As the market for budgeting and planning products matures, specialised solutions dealing with CAPEX planning are starting to appear. Building on a solid web based planning process this new generation of products provides a platform for collaborative CAPEX planning at a detailed level which is nevertheless integrated with the financial plans. This coupling of financial and operational CAPEX planning overcomes the significant limitations of spreadsheet based systems and ensures the financial and operational integrity of proposed expenditure. Furthermore, technical and financial experts within the company and from the outside (if required) have full visibility of the financial consequences of changes in operational planning assumptions.

Many of these systems also provide specialized (but customisable) functionality designed to support common CAPEX planning tasks, such as categorisation of assets, depreciation calculations, funding and cash flow options over the duration of the whole project. In some cases, existing assets can be brought into CAPEX planning via a fixed assets register where partial additions and disposals can be recorded and depreciated or re-valued as required after taking into account impairments. Some packages also provide the ability to plan for capital asset related expenses such as costs of maintenance, repair and insurance.

One of the most welcome features of modern software solutions is the guided workflow that governs the approval process for CAPEX spending. Plans can be reviewed at critical stages and successive reviewers can normally accept or reject plans, proposing or making adjustments as required. Automating the approval chain in this way accelerates the process whilst maintaining a full audit trail of changes, who made them and when.


CAPEX planning is a complex process often involving considerable levels of expenditure and exposure to risk. Large scale projects such as these have a propensity to go off the rails, a situation encouraged in the planning phase by spreadsheet bound processes which are prone to error and do not afford sufficient opportunities for collaboration between technical and financial specialists.

However, a new breed of solutions is emerging, which building on successful web based implementations of more straightforward budgeting and forecasting applications, provides the specialized functionality necessary for CAPEX planning combined with guided workflow and process support.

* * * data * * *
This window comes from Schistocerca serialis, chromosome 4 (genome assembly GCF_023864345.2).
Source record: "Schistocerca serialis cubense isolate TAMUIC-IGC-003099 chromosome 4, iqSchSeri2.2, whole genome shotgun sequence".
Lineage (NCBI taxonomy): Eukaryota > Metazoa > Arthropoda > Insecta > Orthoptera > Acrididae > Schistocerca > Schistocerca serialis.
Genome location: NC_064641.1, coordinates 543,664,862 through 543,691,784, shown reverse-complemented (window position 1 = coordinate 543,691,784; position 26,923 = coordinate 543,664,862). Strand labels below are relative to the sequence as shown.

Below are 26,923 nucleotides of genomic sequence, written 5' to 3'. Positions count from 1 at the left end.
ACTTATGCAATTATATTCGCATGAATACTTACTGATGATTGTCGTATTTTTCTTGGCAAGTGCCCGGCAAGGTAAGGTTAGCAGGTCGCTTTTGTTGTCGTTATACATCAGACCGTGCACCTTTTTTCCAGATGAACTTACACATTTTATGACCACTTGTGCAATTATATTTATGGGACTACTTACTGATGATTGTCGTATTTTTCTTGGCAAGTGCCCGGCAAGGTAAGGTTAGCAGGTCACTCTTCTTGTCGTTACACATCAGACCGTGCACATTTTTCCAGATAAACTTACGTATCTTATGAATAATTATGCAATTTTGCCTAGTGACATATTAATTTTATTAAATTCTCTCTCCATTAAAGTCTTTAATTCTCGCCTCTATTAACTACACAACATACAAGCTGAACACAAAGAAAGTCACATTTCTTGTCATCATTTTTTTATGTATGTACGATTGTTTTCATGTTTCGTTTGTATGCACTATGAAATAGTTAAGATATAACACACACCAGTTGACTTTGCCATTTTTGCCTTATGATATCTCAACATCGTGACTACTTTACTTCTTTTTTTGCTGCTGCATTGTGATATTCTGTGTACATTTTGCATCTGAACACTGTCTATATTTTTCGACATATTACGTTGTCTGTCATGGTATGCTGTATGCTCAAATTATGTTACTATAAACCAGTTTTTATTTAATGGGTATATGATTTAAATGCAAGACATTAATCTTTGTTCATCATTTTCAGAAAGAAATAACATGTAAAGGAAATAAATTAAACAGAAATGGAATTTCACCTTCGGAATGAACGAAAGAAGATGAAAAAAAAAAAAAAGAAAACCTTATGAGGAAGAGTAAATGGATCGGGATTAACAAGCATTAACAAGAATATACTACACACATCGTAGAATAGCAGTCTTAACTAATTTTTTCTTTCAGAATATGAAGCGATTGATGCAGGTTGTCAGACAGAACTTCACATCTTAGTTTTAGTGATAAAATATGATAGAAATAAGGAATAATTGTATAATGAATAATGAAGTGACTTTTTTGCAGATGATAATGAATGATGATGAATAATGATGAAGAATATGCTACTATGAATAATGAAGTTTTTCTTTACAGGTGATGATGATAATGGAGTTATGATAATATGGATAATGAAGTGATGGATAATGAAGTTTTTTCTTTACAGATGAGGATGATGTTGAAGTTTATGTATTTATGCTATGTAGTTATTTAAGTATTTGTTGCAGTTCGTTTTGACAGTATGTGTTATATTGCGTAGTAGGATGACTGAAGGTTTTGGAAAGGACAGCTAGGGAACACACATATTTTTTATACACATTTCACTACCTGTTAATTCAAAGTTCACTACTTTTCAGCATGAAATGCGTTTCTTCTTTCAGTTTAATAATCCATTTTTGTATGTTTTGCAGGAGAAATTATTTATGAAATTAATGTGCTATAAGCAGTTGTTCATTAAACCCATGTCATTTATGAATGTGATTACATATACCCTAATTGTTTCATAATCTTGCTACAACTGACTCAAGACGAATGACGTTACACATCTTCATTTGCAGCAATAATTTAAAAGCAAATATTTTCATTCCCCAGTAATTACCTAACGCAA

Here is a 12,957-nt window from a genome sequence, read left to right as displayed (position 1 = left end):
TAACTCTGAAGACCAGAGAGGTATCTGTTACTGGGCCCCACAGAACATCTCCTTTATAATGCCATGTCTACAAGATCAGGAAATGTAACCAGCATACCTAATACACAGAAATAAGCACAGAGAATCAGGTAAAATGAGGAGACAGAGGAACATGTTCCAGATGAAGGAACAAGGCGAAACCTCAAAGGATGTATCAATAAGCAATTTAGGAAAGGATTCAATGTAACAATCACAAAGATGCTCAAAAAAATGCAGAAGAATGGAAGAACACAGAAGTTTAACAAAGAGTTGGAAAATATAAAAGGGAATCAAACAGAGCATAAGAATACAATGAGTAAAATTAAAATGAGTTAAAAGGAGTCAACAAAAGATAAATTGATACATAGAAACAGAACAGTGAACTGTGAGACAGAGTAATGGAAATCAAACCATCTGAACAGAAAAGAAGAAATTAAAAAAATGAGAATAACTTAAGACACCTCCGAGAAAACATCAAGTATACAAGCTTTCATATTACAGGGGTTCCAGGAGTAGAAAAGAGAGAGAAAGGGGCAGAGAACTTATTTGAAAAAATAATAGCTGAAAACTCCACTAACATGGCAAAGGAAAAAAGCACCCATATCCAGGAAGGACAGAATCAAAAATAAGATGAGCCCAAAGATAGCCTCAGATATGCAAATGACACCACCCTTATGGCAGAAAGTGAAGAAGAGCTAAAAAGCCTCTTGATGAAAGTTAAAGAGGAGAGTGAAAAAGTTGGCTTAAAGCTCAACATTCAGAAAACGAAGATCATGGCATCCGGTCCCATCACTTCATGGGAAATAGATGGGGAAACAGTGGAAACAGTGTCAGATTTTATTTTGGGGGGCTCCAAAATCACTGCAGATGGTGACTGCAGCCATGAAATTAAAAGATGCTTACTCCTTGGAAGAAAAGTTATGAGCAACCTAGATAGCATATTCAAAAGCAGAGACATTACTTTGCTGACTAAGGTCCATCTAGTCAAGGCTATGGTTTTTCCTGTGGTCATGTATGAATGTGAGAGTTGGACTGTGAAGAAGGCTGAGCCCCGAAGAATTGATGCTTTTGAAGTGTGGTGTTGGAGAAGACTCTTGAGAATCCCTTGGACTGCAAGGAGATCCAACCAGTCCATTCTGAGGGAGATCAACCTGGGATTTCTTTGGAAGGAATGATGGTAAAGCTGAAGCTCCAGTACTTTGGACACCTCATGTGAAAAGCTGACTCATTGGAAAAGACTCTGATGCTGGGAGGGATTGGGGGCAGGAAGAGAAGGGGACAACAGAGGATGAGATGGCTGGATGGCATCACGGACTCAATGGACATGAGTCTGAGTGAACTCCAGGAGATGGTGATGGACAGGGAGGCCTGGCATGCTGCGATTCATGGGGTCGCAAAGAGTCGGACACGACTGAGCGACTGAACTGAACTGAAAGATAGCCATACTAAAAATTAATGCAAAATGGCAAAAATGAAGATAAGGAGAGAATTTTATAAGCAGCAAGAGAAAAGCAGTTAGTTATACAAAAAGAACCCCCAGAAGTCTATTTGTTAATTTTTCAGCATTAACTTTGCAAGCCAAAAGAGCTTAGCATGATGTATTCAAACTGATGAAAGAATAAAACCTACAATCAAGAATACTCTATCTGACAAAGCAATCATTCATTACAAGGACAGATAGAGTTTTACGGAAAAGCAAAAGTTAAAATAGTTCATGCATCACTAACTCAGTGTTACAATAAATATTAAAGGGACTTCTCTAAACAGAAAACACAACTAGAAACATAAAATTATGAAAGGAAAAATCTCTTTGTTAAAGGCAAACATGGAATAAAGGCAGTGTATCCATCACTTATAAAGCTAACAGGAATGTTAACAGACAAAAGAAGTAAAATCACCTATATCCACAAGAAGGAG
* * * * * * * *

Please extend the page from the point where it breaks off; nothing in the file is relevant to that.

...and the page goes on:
These systems provide the ability to plan for large CAPEX spending in a collaborative environment which ensures that financial and technical plans are inextricably linked covering all phases of an assets' useful life from planning and construction through to maintenance and decommissioning. In this environment, operational matters are automatically reflected in financial outcomes and management can assess the impact of different scenarios on cash flows, taxation and projected balance sheets spanning several years. But collaboration on this scale also brings benefits in a more tightly controlled approval process with greater visibility for decision makers and a faster decision cycle.

CAPEX software, specifically designed for the task and the process has the ability to transform an important and high risk endeavour into a controlled and dependable process.

About FSN Publishing Limited

FSN Publishing Limited is an independent research, news and publishing Organisation catering for the needs of the finance function. The report is written by Gary Simon, Group Publisher of FSN and Managing Editor of FSN Newswire. He is a graduate of London University , a Chartered Accountant and a Fellow of the British Computer Society with more than 23 years experience of implementing management and financial reporting systems. Formerly a partner in Deloitte for more than 16 years, he has led some of the most complex information management assignments for global enterprises in the private and public sector.

Whilst every attempt has been made to ensure that the information in this document is accurate and complete some typographical errors or technical inaccuracies may exist. This report is of a general nature and not intended to be specific to a particular set of circumstances. FSN Publishing Limited and the author do not accept responsibility for any kind of loss resulting from the use of information contained in this document.